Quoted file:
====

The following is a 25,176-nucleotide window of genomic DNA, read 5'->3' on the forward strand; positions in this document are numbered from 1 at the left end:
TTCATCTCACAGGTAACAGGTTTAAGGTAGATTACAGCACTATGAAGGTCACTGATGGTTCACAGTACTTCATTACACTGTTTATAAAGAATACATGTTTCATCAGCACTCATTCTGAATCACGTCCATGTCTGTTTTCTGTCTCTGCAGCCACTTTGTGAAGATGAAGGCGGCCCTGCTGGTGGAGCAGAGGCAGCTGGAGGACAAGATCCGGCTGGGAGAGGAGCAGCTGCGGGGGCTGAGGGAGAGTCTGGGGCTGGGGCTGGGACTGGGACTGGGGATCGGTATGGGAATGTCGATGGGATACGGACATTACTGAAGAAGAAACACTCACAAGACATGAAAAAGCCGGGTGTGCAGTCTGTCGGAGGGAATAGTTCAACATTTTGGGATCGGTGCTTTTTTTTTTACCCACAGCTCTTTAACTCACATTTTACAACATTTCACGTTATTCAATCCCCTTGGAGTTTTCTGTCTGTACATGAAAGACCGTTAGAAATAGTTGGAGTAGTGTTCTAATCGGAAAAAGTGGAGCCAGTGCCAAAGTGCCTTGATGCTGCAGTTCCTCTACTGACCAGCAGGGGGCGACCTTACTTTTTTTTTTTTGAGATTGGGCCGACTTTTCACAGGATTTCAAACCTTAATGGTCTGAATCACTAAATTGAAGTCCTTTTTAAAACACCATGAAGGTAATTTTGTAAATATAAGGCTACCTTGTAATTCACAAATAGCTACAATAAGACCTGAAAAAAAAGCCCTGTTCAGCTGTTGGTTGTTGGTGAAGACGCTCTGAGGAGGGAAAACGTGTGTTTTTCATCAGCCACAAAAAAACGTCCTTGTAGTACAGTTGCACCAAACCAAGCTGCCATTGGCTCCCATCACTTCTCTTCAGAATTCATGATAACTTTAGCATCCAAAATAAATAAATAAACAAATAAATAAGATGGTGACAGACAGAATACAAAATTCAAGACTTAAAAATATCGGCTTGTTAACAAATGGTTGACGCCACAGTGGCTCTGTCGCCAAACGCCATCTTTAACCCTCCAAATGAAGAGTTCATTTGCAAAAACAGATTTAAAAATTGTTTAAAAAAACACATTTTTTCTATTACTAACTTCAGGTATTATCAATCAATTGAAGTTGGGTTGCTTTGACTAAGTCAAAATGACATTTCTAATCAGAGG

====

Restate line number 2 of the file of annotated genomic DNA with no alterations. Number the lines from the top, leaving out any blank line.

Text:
TTCATCTCACAGGTAACAGGTTTAAGGTAGATTACAGCACTATGAAGGTCACTGATGGTTCACAGTACTTCATTACACTGTTTATAAAGAATACATGTTTCATCAGCACTCATTCTGAATCACGTCCATGTCTGTTTTCTGTCTCTGCAGCCACTTTGTGAAGATGAAGGCGGCCCTGCTGGTGGAGCAGAGGCAGCTGGAGGACAAGATCCGGCTGGGAGAGGAGCAGCTGCGGGGGCTGAGGGAGAGTCTGGGGCTGGGGCTGGGACTGGGACTGGGGATCGGTATGGGAATGTCGATGGGATACGGACATTACTGAAGAAGAAACACTCACAAGACATGAAAAAGCCGGGTGTGCAGTCTGTCGGAGGGAATAGTTCAACATTTTGGGATCGGTGCTTTTTTTTTTACCCACAGCTCTTTAACTCACATTTTACAACATTTCACGTTATTCAATCCCCTTGGAGTTTTCTGTCTGTACATGAAAGACCGTTAGAAATAGTTGGAGTAGTGTTCTAATCGGAAAAAGTGGAGCCAGTGCCAAAGTGCCTTGATGCTGCAGTTCCTCTACTGACCAGCAGGGGGCGACCTTACTTTTTTTTTTTTGAGATTGGGCCGACTTTTCACAGGATTTCAAACCTTAATGGTCTGAATCACTAAATTGAAGTCCTTTTTAAAACACCATGAAGGTAATTTTGTAAATATAAGGCTACCTTGTAATTCACAAATAGCTACAATAAGACCTGAAAAAAAAGCCCTGTTCAGCTGTTGGTTGTTGGTGAAGACGCTCTGAGGAGGGAAAACGTGTGTTTTTCATCAGCCACAAAAAAACGTCCTTGTAGTACAGTTGCACCAAACCAAGCTGCCATTGGCTCCCATCACTTCTCTTCAGAATTCATGATAACTTTAGCATCCAAAATAAATAAATAAACAAATAAATAAGATGGTGACAGACAGAATACAAAATTCAAGACTTAAAAATATCGGCTTGTTAACAAATGGTTGACGCCACAGTGGCTCTGTCGCCAAACGCCATCTTTAACCCTCCAAATGAAGAGTTCATTTGCAAAAACAGATTTAAAAATTGTTTAAAAAAACACATTTTTTCTATTACTAACTTCAGGTATTATCAATCAATTGAAGTTGGGTTGCTTTGACTAAGTCAAAATGACATTTCTAATCAGAGG